LANSING, Mich. — Secretary of State Jocelyn Benson held a press conference Thursday alongside other Democratic allies to voice her opposition to a package of 39 bills currently in the state legislature that would alter the way the state holds election.
If passed, the bills would add requirements for securing an absentee ballot through the mail, change when and where early voting can take place and ban local clerks from sending out prepaid absentee ballot applications unsolicited.
“Here we are witnessing state legislators acting as if their anti-American effort to take away citizens' freedom to vote is somehow the right thing to do, following an election cycle that saw unprecedented levels of voter engagement and participation,” she began Thursday.
Republican State Sen. Ruth Johnson has previously called the bills "common sense measures that will protect the integrity of our elections." A sentiment that Benson vocally disagrees with.
“Here, voters would have to make and mail a paper photocopy of their driver's license, limiting the right to vote by mail to only those who can pay to access a copy machine,” she said in regards to the bill that would add requirements to having an absentee ballot sent to your home.
“Another bill would prohibit any clerk from prepaying the postage on ballot return envelopes, while yet another would empower partisan officials on a local level to effectively ban drop boxes in any county.”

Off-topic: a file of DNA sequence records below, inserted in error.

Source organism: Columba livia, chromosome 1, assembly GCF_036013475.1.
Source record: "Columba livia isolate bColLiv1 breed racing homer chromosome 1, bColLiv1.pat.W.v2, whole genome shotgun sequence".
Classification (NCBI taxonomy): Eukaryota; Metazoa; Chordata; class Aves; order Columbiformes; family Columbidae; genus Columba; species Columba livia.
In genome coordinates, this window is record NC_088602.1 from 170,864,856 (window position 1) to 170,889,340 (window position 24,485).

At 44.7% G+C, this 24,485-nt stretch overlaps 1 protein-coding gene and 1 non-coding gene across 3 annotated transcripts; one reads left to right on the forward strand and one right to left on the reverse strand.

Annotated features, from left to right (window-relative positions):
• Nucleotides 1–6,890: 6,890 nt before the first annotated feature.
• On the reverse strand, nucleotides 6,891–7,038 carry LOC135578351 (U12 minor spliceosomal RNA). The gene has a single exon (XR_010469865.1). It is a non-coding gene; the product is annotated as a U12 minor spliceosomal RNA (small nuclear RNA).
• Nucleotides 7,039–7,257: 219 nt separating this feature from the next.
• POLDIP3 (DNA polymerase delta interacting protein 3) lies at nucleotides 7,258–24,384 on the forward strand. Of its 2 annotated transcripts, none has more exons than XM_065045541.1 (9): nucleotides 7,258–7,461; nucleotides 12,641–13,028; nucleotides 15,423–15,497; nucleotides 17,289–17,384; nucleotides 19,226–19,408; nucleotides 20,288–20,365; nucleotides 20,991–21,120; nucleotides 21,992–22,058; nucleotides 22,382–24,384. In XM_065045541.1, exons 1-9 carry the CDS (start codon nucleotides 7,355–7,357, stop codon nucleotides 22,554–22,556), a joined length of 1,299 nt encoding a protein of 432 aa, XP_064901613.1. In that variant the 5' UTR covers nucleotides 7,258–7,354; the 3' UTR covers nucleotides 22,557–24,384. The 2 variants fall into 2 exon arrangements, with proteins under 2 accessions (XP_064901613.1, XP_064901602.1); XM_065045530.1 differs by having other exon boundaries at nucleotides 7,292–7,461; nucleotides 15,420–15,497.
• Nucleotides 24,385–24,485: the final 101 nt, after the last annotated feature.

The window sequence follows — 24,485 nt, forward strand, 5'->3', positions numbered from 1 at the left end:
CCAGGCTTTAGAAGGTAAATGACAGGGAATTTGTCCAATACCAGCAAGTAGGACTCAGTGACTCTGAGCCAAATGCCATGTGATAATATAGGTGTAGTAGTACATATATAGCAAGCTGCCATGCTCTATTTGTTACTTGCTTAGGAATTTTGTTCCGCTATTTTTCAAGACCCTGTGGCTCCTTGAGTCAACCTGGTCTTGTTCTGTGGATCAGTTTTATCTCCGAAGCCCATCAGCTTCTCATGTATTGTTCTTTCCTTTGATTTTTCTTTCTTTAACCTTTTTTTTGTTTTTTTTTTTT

Detroit City Clerk Janice Winfrey also spoke Thursday, saying the measures would disproportionately affect low-income voters.
“By banning the prepaid return postage on absentee ballot envelope, this legislation discriminates against low-income citizens, and prohibits a practice that I implemented some 15 years ago, which has continued without an issue,” Winfrey said.
While Benson spent most of Thursday's press conference calling out GOP lawmakers, she had a message for voters across the state.
“Just as millions of citizens embrace these policies, embrace the right to vote absentee, embrace the use of drop boxes, and many other things in 2020. I hope those citizens now will contact their state legislators and know exactly what they want to see in their democracy.”